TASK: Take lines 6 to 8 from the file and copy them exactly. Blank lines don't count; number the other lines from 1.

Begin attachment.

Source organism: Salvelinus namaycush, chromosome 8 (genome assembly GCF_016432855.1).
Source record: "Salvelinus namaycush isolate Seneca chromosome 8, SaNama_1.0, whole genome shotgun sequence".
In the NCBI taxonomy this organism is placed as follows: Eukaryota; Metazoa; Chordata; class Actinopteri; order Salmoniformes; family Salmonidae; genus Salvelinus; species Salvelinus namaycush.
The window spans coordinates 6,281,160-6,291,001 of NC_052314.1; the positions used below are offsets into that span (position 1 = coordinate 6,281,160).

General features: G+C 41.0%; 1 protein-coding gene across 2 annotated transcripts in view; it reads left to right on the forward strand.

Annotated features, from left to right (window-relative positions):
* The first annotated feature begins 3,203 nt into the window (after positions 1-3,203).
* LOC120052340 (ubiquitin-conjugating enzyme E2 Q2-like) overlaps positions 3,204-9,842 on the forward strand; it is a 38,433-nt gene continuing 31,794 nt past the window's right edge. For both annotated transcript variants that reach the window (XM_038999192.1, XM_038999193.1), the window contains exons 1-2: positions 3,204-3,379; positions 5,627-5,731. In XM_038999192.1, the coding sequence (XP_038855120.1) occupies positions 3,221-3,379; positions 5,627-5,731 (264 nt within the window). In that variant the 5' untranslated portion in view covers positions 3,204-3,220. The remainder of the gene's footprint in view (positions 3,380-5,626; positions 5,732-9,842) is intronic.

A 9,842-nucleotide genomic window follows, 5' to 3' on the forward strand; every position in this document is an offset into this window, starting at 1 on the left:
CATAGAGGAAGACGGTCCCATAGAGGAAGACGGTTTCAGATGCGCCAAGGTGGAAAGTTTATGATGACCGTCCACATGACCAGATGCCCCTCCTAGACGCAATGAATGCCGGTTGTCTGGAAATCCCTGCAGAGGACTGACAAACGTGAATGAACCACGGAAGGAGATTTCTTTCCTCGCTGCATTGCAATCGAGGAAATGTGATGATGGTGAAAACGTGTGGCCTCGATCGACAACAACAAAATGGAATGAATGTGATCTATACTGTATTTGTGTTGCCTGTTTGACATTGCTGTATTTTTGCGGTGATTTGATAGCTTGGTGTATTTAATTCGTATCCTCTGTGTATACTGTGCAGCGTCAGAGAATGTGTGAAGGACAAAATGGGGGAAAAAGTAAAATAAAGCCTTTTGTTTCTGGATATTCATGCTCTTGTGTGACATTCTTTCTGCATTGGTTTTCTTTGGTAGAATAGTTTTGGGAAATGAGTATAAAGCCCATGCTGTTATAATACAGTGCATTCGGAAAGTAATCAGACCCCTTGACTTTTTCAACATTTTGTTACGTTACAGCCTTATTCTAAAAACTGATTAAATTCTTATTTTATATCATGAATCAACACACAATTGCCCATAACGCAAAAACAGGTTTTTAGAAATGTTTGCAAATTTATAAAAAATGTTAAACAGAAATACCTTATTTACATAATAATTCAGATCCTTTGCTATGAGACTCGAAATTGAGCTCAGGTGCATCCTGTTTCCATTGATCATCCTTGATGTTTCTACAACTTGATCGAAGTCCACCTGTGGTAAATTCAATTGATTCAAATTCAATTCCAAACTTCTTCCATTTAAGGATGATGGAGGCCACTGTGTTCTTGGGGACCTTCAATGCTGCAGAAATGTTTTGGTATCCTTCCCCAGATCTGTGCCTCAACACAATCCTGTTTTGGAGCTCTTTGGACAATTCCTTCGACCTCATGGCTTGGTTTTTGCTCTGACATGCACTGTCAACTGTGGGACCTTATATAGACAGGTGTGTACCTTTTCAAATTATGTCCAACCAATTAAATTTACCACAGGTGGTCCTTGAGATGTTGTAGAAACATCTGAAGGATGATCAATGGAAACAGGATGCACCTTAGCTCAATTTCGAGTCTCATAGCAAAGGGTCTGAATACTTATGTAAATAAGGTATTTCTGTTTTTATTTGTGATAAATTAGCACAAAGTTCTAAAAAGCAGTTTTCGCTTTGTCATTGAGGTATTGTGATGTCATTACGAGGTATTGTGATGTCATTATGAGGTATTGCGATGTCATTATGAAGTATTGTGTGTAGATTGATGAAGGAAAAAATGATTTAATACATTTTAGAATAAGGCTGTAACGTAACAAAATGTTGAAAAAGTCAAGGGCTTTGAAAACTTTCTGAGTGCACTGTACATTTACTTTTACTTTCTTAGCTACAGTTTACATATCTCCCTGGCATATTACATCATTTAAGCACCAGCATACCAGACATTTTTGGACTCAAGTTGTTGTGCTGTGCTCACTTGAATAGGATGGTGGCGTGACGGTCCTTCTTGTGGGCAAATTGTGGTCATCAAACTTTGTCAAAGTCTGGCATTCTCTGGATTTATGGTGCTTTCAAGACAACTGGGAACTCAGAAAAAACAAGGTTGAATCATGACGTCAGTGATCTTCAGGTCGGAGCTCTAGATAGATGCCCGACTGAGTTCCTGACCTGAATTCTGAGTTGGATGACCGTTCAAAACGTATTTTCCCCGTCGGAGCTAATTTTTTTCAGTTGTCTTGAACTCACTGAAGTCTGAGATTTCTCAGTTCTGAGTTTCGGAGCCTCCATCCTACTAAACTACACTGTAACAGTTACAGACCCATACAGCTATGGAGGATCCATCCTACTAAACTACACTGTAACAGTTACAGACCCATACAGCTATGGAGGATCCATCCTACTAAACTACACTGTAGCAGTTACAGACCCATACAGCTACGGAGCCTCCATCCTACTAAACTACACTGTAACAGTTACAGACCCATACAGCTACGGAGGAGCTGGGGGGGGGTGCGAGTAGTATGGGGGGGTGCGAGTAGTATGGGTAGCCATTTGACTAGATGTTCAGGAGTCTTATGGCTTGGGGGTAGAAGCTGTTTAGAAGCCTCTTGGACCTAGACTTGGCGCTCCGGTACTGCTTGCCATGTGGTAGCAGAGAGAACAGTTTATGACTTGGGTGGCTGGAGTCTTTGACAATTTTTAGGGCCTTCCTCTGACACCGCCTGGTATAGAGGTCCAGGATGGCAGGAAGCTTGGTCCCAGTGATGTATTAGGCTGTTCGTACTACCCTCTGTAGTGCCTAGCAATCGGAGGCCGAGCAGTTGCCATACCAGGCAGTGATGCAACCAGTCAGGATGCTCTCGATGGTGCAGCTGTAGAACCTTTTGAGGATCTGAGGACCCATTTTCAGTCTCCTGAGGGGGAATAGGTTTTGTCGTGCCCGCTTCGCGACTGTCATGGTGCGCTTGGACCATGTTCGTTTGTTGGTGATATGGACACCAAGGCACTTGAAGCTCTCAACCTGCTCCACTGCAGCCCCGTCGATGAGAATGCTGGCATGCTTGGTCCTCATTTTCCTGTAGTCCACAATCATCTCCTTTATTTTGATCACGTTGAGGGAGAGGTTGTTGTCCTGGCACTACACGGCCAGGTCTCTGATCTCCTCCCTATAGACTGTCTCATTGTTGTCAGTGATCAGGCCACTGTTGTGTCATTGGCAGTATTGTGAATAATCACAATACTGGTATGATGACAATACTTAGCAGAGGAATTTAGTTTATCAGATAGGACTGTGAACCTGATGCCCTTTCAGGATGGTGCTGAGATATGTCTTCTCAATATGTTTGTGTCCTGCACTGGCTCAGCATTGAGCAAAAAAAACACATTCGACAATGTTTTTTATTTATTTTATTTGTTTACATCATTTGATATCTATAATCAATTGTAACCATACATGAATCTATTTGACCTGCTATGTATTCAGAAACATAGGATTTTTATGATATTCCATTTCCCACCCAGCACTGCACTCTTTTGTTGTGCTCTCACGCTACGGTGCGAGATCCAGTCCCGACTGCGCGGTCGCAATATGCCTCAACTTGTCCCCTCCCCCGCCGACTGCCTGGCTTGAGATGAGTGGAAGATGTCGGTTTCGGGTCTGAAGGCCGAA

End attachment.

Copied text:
Annotated features, from left to right (window-relative positions):
* The first annotated feature begins 3,203 nt into the window (after positions 1-3,203).
* LOC120052340 (ubiquitin-conjugating enzyme E2 Q2-like) overlaps positions 3,204-9,842 on the forward strand; it is a 38,433-nt gene continuing 31,794 nt past the window's right edge. For both annotated transcript variants that reach the window (XM_038999192.1, XM_038999193.1), the window contains exons 1-2: positions 3,204-3,379; positions 5,627-5,731. In XM_038999192.1, the coding sequence (XP_038855120.1) occupies positions 3,221-3,379; positions 5,627-5,731 (264 nt within the window). In that variant the 5' untranslated portion in view covers positions 3,204-3,220. The remainder of the gene's footprint in view (positions 3,380-5,626; positions 5,732-9,842) is intronic.